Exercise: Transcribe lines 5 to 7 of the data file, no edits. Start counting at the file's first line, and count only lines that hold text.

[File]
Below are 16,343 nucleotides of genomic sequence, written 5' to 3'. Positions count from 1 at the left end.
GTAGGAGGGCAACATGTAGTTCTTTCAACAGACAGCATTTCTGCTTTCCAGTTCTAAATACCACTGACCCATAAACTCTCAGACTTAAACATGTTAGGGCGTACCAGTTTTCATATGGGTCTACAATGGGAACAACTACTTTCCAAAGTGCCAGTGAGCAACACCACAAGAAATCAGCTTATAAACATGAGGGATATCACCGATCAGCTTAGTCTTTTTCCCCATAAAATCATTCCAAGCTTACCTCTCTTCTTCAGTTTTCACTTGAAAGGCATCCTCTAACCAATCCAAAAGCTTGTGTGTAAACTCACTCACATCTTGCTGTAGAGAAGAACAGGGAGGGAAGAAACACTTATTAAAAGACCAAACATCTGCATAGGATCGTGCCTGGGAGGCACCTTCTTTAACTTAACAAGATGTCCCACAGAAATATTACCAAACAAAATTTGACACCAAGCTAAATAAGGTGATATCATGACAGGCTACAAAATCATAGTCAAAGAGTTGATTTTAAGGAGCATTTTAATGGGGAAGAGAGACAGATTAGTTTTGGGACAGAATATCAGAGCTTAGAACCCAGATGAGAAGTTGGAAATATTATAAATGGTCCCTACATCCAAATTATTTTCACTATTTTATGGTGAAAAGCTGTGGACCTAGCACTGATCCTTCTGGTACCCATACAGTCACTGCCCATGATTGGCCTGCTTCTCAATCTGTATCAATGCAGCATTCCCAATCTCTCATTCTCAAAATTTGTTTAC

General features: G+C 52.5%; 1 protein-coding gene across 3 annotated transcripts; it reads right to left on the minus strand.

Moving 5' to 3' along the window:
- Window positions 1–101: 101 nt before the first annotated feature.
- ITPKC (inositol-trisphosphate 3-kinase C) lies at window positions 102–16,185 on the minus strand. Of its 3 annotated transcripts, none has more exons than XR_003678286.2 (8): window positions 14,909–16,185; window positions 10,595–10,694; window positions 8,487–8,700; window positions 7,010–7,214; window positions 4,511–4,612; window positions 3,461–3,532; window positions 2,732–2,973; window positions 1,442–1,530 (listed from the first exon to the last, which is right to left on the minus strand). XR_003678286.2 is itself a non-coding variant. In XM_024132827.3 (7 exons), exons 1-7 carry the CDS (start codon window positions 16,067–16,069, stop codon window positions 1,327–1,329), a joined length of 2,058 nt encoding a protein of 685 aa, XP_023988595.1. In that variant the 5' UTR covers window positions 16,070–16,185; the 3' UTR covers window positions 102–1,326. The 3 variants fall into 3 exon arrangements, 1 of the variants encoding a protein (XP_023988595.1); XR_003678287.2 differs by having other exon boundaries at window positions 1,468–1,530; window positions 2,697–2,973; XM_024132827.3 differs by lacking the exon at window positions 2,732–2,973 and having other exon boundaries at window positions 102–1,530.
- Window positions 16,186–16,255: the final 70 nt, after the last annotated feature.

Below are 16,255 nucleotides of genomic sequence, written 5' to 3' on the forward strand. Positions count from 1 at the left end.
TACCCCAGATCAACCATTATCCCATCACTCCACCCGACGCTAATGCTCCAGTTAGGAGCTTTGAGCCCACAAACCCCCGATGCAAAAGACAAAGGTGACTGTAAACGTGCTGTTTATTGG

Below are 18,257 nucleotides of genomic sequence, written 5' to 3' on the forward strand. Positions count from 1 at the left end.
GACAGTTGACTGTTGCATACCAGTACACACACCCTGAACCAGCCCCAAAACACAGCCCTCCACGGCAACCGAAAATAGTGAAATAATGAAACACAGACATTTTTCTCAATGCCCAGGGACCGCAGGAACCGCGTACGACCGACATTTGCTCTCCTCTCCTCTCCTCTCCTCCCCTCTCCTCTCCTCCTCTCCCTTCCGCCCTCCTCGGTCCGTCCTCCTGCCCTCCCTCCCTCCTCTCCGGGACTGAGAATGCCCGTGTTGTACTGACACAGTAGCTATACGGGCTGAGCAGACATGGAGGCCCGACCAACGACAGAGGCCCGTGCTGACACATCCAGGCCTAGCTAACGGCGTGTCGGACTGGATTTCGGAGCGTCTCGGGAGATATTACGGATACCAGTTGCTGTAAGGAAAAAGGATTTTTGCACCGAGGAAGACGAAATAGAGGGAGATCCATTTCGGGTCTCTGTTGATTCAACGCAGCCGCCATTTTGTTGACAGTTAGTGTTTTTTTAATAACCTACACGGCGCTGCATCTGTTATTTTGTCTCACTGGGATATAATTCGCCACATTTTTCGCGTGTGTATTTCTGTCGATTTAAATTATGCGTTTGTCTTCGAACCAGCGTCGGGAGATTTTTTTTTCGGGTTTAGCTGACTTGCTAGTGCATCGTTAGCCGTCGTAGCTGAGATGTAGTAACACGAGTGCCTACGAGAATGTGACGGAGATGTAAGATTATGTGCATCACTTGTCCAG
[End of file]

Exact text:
- Window positions 1–101: 101 nt before the first annotated feature.
- ITPKC (inositol-trisphosphate 3-kinase C) lies at window positions 102–16,185 on the minus strand. Of its 3 annotated transcripts, none has more exons than XR_003678286.2 (8): window positions 14,909–16,185; window positions 10,595–10,694; window positions 8,487–8,700; window positions 7,010–7,214; window positions 4,511–4,612; window positions 3,461–3,532; window positions 2,732–2,973; window positions 1,442–1,530 (listed from the first exon to the last, which is right to left on the minus strand). XR_003678286.2 is itself a non-coding variant. In XM_024132827.3 (7 exons), exons 1-7 carry the CDS (start codon window positions 16,067–16,069, stop codon window positions 1,327–1,329), a joined length of 2,058 nt encoding a protein of 685 aa, XP_023988595.1. In that variant the 5' UTR covers window positions 16,070–16,185; the 3' UTR covers window positions 102–1,326. The 3 variants fall into 3 exon arrangements, 1 of the variants encoding a protein (XP_023988595.1); XR_003678287.2 differs by having other exon boundaries at window positions 1,468–1,530; window positions 2,697–2,973; XM_024132827.3 differs by lacking the exon at window positions 2,732–2,973 and having other exon boundaries at window positions 102–1,530.
- Window positions 16,186–16,255: the final 70 nt, after the last annotated feature.